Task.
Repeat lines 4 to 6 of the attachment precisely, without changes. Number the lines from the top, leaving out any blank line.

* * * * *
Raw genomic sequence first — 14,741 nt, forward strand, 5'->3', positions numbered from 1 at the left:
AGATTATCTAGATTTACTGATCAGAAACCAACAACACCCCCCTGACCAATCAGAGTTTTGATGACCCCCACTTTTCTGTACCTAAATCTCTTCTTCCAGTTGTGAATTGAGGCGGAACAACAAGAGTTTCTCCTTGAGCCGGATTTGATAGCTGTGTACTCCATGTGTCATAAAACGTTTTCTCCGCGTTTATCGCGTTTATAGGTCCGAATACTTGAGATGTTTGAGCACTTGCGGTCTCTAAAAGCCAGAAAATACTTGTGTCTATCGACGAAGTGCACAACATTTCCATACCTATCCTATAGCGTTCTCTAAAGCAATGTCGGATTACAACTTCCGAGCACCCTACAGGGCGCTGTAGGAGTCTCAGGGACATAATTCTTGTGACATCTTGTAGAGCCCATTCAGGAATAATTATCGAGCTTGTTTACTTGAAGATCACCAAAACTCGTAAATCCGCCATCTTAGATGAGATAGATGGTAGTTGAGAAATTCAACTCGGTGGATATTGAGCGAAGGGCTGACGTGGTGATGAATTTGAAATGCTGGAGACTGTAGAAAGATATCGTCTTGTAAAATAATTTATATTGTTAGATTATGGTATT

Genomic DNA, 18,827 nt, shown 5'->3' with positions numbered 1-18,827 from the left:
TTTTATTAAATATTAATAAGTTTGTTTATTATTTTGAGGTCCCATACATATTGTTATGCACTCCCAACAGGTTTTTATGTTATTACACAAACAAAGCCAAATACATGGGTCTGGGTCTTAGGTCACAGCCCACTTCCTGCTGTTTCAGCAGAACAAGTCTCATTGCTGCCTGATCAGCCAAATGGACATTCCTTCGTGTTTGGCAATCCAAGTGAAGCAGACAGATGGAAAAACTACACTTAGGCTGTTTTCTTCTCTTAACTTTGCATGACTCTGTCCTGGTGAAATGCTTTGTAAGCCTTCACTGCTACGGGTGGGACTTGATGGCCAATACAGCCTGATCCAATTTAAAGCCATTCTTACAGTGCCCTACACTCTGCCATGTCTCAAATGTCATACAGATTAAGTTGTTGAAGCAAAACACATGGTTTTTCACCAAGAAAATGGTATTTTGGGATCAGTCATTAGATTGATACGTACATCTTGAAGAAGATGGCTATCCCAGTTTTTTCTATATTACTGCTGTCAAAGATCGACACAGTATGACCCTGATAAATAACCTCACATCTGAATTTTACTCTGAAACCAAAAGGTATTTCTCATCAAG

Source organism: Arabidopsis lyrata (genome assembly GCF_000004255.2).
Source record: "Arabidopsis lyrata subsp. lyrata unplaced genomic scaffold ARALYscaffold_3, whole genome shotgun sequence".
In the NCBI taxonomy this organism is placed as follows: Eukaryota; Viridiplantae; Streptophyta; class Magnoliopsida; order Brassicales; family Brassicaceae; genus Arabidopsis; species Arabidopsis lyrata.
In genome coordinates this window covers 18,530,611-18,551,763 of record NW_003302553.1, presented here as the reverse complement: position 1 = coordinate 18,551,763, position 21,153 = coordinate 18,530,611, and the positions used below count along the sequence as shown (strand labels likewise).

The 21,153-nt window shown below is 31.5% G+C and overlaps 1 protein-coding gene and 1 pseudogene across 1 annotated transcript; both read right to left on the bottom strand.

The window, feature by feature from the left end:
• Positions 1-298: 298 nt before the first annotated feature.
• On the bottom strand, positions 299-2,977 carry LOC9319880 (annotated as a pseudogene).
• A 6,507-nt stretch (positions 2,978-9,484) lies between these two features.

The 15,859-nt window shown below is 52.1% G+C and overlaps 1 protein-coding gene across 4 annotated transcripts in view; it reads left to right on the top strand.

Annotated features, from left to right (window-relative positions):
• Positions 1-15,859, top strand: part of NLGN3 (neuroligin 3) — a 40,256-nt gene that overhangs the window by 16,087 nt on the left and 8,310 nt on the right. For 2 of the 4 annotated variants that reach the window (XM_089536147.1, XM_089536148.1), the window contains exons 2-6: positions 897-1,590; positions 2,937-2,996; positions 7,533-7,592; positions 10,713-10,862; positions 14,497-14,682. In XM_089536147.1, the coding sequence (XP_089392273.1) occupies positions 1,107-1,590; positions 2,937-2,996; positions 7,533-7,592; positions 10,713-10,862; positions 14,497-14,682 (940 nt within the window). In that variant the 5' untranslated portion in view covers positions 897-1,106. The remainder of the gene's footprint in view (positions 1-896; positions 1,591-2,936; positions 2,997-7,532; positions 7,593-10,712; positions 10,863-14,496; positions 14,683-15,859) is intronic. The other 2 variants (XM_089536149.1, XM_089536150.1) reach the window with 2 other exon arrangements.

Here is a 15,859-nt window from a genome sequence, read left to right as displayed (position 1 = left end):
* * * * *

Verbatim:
TTTTATTAAATATTAATAAGTTTGTTTATTATTTTGAGGTCCCATACATATTGTTATGCACTCCCAACAGGTTTTTATGTTATTACACAAACAAAGCCAAATACATGGGTCTGGGTCTTAGGTCACAGCCCACTTCCTGCTGTTTCAGCAGAACAAGTCTCATTGCTGCCTGATCAGCCAAATGGACATTCCTTCGTGTTTGGCAATCCAAGTGAAGCAGACAGATGGAAAAACTACACTTAGGCTGTTTTCTTCTCTTAACTTTGCATGACTCTGTCCTGGTGAAATGCTTTGTAAGCCTTCACTGCTACGGGTGGGACTTGATGGCCAATACAGCCTGATCCAATTTAAAGCCATTCTTACAGTGCCCTACACTCTGCCATGTCTCAAATGTCATACAGATTAAGTTGTTGAAGCAAAACACATGGTTTTTCACCAAGAAAATGGTATTTTGGGATCAGTCATTAGATTGATACGTACATCTTGAAGAAGATGGCTATCCCAGTTTTTTCTATATTACTGCTGTCAAAGATCGACACAGTATGACCCTGATAAATAACCTCACATCTGAATTTTACTCTGAAACCAAAAGGTATTTCTCATCAAG

Source organism: Arabidopsis lyrata (genome assembly GCF_000004255.2).
Source record: "Arabidopsis lyrata subsp. lyrata unplaced genomic scaffold ARALYscaffold_3, whole genome shotgun sequence".